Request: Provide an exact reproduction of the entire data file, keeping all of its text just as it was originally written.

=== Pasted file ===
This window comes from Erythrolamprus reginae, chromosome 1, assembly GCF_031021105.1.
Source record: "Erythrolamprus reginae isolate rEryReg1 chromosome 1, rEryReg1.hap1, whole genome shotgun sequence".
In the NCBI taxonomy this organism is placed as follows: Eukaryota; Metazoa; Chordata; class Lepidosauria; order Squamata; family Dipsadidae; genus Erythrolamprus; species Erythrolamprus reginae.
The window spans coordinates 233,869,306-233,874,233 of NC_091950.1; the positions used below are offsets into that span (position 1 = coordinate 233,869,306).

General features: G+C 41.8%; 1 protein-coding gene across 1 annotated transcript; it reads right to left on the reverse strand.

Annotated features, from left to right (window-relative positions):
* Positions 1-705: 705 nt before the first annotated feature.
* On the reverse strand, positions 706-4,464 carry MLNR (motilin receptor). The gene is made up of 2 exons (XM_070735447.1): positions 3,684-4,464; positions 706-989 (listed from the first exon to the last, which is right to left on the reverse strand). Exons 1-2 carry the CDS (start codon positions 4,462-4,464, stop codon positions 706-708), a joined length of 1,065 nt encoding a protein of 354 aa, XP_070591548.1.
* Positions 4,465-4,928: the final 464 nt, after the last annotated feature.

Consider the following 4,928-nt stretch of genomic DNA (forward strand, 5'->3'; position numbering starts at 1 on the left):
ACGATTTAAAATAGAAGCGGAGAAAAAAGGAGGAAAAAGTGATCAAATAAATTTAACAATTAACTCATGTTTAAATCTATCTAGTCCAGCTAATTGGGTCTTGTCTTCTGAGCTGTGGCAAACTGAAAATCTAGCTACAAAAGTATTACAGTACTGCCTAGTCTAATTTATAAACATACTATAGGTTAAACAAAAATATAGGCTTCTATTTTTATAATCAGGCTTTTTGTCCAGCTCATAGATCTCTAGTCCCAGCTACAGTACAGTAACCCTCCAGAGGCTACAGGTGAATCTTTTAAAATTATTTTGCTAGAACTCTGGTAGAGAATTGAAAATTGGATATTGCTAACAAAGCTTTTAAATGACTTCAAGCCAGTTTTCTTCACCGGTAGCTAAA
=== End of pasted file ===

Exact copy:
This window comes from Erythrolamprus reginae, chromosome 1, assembly GCF_031021105.1.
Source record: "Erythrolamprus reginae isolate rEryReg1 chromosome 1, rEryReg1.hap1, whole genome shotgun sequence".
In the NCBI taxonomy this organism is placed as follows: Eukaryota; Metazoa; Chordata; class Lepidosauria; order Squamata; family Dipsadidae; genus Erythrolamprus; species Erythrolamprus reginae.
The window spans coordinates 233,869,306-233,874,233 of NC_091950.1; the positions used below are offsets into that span (position 1 = coordinate 233,869,306).

General features: G+C 41.8%; 1 protein-coding gene across 1 annotated transcript; it reads right to left on the reverse strand.

Annotated features, from left to right (window-relative positions):
* Positions 1-705: 705 nt before the first annotated feature.
* On the reverse strand, positions 706-4,464 carry MLNR (motilin receptor). The gene is made up of 2 exons (XM_070735447.1): positions 3,684-4,464; positions 706-989 (listed from the first exon to the last, which is right to left on the reverse strand). Exons 1-2 carry the CDS (start codon positions 4,462-4,464, stop codon positions 706-708), a joined length of 1,065 nt encoding a protein of 354 aa, XP_070591548.1.
* Positions 4,465-4,928: the final 464 nt, after the last annotated feature.

Consider the following 4,928-nt stretch of genomic DNA (forward strand, 5'->3'; position numbering starts at 1 on the left):
ACGATTTAAAATAGAAGCGGAGAAAAAAGGAGGAAAAAGTGATCAAATAAATTTAACAATTAACTCATGTTTAAATCTATCTAGTCCAGCTAATTGGGTCTTGTCTTCTGAGCTGTGGCAAACTGAAAATCTAGCTACAAAAGTATTACAGTACTGCCTAGTCTAATTTATAAACATACTATAGGTTAAACAAAAATATAGGCTTCTATTTTTATAATCAGGCTTTTTGTCCAGCTCATAGATCTCTAGTCCCAGCTACAGTACAGTAACCCTCCAGAGGCTACAGGTGAATCTTTTAAAATTATTTTGCTAGAACTCTGGTAGAGAATTGAAAATTGGATATTGCTAACAAAGCTTTTAAATGACTTCAAGCCAGTTTTCTTCACCGGTAGCTAAA